Went to see the BP Portrait Award at the Scottish Portrait Gallery when I was over in Edinburgh. I always try to see the exhibition when it comes up here and the standard as usual was amazing. One thing I noticed, however was the number of photorealistic works. There were quite a few, and while I can appreciate the detail and skill that’s gone into them, I prefer the ones where it’s obvious that a human being has made it with their own hands. I want to see brush-marks and unfinished bits rather than a highly polished finish that is unrecognisable from a photo.
That being said my favourite works in the exhibition where those pieces so I’m kind of arguing against myself.
The first favourite is the winner of the travel award: Petras by Laura Guoke which is a huge monochrome close up of a man holding his hands up to his face. Each individual hair is described in great detail. Standing below it it creates quite an interesting effect. The focus is not on the gentleman’s face but rather on his hands, wrinkled and ingrained with dirt. Due to the size and the placement of the work (along a corridor rather than at the end where you would look from a distance) the viewer has to crane their neck and stand back to peer over the top of these great hands and then suddenly you are arrested by the eyes which are incredibly piercing and lock you in. They sit right at the top of the canvas, the top of his head cropped off. This unusual composition gives you a bit of a start, as if you’ve been caught staring and you didn’t realise he was looking back. I think The Portrait Gallery has cleverly made the best of this effect in their positioning of the work.
This work is incredibly photorealistic, right down to the unfocused t-shirt, but it’s size and composition really makes it quite arresting. The viewer wonders about the subject of the painting. We are given clues to his life, the dirty fingernails, the stubbled chin and weathered face. Why is he holding his hands up in this way and what is the artist telling us about him? Covering the subjects mouth like this, gives him a vulnerability, taken away his ability to speak and tell us.
My other favorite was Jean by Jean-Paul Tibbles. This is also a large piece and verging on photorealism in the boys features but the neck and forehead are finished in a more painterly way, while the background is unfinished. This is an interesting method to focus the eye on the boys features in the centre of the painting.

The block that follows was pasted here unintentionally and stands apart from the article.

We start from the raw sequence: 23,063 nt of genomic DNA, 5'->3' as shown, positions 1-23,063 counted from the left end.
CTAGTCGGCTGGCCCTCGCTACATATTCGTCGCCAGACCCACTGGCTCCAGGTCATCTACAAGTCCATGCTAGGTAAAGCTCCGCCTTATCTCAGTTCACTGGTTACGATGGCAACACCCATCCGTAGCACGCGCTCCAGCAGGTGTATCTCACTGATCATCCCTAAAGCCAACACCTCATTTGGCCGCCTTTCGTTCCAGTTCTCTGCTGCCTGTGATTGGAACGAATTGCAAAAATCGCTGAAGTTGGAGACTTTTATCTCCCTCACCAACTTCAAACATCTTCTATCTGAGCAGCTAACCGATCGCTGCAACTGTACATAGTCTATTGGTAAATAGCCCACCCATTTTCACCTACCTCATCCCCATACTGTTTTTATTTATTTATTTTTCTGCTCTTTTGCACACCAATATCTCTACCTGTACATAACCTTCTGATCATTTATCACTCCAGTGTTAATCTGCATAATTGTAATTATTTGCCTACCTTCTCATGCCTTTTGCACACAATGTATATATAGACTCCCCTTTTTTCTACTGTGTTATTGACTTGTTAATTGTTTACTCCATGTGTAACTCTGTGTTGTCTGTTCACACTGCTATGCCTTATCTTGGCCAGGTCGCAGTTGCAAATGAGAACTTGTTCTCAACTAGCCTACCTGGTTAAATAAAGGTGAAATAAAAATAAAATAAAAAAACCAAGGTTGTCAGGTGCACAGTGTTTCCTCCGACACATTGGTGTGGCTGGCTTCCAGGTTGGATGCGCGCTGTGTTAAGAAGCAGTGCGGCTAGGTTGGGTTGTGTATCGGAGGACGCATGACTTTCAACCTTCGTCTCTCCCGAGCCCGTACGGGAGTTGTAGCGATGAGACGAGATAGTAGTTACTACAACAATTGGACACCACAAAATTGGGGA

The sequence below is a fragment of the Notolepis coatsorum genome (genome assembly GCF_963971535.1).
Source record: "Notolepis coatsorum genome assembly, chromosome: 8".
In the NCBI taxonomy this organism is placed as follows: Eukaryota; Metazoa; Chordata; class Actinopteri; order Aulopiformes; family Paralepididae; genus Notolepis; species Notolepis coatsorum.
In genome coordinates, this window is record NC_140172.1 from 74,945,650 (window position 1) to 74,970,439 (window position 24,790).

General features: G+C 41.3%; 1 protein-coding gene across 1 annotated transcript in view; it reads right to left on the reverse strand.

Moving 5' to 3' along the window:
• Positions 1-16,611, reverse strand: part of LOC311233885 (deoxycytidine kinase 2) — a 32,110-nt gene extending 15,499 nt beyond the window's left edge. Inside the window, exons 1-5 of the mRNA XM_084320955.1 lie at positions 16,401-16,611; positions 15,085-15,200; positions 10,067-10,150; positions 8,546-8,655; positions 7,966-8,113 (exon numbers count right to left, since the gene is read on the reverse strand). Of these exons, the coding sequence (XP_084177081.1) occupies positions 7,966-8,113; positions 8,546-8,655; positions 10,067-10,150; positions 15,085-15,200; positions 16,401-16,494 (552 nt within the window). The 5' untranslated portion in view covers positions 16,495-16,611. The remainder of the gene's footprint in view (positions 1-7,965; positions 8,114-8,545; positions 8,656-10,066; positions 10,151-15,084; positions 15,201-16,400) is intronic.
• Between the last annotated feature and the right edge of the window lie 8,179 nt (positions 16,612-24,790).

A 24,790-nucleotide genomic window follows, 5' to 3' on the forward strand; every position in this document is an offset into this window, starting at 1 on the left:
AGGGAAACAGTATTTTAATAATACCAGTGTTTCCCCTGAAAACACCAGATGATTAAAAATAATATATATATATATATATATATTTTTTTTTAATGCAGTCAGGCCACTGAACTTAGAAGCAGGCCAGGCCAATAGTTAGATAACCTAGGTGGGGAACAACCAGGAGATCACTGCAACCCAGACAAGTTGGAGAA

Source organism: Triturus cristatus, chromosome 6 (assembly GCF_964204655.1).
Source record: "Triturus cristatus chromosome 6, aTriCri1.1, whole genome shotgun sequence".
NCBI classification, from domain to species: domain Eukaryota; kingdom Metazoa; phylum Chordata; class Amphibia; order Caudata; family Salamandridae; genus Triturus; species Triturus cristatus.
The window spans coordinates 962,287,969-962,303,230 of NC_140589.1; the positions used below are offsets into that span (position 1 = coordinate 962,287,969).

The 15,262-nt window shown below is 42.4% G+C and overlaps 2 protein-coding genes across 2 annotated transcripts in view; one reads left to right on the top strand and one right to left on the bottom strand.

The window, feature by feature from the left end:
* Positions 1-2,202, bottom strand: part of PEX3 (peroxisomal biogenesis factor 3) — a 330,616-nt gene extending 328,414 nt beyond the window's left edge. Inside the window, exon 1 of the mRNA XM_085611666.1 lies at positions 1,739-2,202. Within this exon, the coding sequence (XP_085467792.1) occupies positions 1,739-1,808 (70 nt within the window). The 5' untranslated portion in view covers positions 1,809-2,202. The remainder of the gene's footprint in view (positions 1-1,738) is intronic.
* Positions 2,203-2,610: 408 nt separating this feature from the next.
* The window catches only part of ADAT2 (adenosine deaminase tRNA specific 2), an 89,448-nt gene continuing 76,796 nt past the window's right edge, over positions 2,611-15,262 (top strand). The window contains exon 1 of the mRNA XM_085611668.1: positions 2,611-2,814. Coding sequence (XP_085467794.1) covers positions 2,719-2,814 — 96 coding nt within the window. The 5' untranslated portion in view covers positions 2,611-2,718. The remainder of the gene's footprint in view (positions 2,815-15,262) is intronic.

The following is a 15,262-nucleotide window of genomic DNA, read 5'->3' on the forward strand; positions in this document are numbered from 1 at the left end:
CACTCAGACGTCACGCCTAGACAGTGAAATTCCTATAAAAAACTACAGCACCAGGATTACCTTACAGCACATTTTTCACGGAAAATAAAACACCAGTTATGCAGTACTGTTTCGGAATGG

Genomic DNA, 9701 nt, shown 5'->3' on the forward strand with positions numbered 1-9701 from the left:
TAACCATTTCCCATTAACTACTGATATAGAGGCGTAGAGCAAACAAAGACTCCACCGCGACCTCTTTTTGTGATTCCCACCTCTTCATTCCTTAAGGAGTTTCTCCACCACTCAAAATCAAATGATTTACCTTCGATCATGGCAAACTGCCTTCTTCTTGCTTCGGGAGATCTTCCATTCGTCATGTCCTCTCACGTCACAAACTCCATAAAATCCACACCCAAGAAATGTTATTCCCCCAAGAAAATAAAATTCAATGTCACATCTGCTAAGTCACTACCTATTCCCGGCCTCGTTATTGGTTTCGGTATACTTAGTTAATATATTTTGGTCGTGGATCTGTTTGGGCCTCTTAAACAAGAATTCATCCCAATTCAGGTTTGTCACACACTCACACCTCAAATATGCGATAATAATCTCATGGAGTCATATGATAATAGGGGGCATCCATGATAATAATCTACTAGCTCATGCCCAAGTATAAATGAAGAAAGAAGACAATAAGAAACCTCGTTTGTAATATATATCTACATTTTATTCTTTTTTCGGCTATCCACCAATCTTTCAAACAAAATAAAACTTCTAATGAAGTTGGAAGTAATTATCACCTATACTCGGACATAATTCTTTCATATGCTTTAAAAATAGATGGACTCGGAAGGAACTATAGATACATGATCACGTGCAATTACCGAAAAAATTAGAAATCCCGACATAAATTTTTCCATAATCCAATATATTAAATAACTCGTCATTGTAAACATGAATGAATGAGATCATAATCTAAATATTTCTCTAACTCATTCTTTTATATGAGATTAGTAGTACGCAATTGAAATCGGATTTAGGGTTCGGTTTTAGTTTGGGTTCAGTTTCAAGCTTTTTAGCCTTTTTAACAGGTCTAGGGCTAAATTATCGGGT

There are areas of unblended colour such as the yellow left of his forehead and his left ear appears to have been corrected, which I feel really add to the overall effect. I love features like this in paintings, they add a certain rawness to the work and anchor the artists physical presence in the work.
In contrast to the painting of Petras above, this portrait conveys no emotion. The face is expressionless and the direct gaze is quite challenging, very different from the pose in Petras. Whether or not this was intentional we don’t know.
Jean by Jean-Paul Tibbles, oil on canvas
There were many other wonderful portraits that caught my eye, the emotion conveyed in Silence by Bo Wang (runner up) http://www.npg.org.uk/whatson/bp2016/exhibition/exhibitors-entries/silence.php and dynamism captured in Regis by Christophe Therrien http://www.npg.org.uk/whatson/bp2016/exhibition/exhibitors-entries/regis.php were also highlights.
Interestingly I didn’t really like the winner of the award this year. I don’t for a minute think that the wrong decision was made, I assume this is because I’m not privy to what the judges were looking for. Girl in a Liberty Dress by Clara Drummond is a small, pale unassuming portrait. Next the huge, arresting pieces competing with it, you could walk past and not notice. Perhaps this was the reason it was a winner though. It is tremendously subtle, from the medium used, it’s small size, the colours and lack of shading and the sitters pose. No direct stares and piercing eyes in this portrait. Instead the sitter looks to the side and averts her eyes. Very reminiscent of a Rossetti muse.